As for those of you who are suspicious of technology and are vowing to never fall into its enticing trap, know that this is the future. And unless you learn to change and adapt, it is going to feel like existing between a rock and a hard place. For your information, resistance will only make you feel progressively squeezed.[/vc_column_text][/vc_column][/vc_row]


OnePlus to launch Nord CE 3 in India, specs and price leaked ahead of global debut

OnePlus may soon expand its affordable smartphone series Nord CE. It is being claimed that the company is going to launch the new OnePlus Nord CE 3 in July this year. As per the leaks, the OnePlus Nord CE 3 will be introduced as a successor to the OnePlus Nord CE 2.



OnePlus smartphone

OnePlus may soon expand its affordable smartphone series Nord CE. It is being claimed that the company is going to launch the new OnePlus Nord CE 3 in July this year. As per the leaks, the OnePlus Nord CE 3 will be introduced as a successor to the OnePlus Nord CE 2. The information about the phone has also been revealed ahead of its official debut on many digital platforms. However, the company has not yet given any information regarding the same as yet.

According to a report by My Smart Price, the OnePlus Nord CE 3 is expected to launch in July alongside of OnePlus Nord 3. The tipster also has claimed about the specification of the phone as well. Scroll down to know more about the smartphone.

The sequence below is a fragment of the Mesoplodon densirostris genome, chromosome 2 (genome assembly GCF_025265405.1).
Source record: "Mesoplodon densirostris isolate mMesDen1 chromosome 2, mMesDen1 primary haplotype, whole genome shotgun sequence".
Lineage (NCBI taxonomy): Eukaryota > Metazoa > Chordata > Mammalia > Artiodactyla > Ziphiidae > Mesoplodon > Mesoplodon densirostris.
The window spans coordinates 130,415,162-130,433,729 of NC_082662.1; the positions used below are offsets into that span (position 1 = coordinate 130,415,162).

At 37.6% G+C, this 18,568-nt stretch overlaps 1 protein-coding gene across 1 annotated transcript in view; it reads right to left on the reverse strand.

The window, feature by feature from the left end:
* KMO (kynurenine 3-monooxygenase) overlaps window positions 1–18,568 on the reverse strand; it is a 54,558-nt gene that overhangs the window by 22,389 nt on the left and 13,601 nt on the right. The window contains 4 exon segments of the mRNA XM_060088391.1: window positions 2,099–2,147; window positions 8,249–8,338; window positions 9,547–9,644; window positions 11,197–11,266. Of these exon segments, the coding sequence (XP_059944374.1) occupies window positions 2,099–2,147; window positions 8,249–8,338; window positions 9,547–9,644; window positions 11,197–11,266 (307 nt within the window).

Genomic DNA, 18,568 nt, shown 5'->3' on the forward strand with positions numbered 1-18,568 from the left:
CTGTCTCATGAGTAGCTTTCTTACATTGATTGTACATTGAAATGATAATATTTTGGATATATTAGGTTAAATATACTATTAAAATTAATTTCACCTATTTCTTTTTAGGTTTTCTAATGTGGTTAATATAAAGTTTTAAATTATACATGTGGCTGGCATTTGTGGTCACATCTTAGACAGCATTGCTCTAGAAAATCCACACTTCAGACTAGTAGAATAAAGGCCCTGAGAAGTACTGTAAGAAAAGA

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According to tipster Steve Hemmerstoffer (@OnLeaks), the OnePlus CE 3 will come with a display with 120Hz refresh rate, under which the user will be able to have a high definition display quality while playing videos. The handset is also likely to feature a 6.72 inch Full HD Plus AMOLED display. Earlier it was being said that this phone will be introduced with an IPS LCD screen. However, the confirmation is still awaited.

Leaks also suggested that the OnePlus Nord CE 3 is expected to be powered by the octa-core Snapdragon 782G processor coupled with up to 12GB of RAM and up to 256GB of inbuilt storage. The upcoming OnePlus Nord CE 3 could be equipped with three rear cameras. The phone can get a 50-megapixel Sony IMX890 primary sensor, an 8-megapixel ultra-wide-angle lens, and a 2-megapixel macro lens. The phone is expected to get a 16-megapixel sensor for selfie and video calls.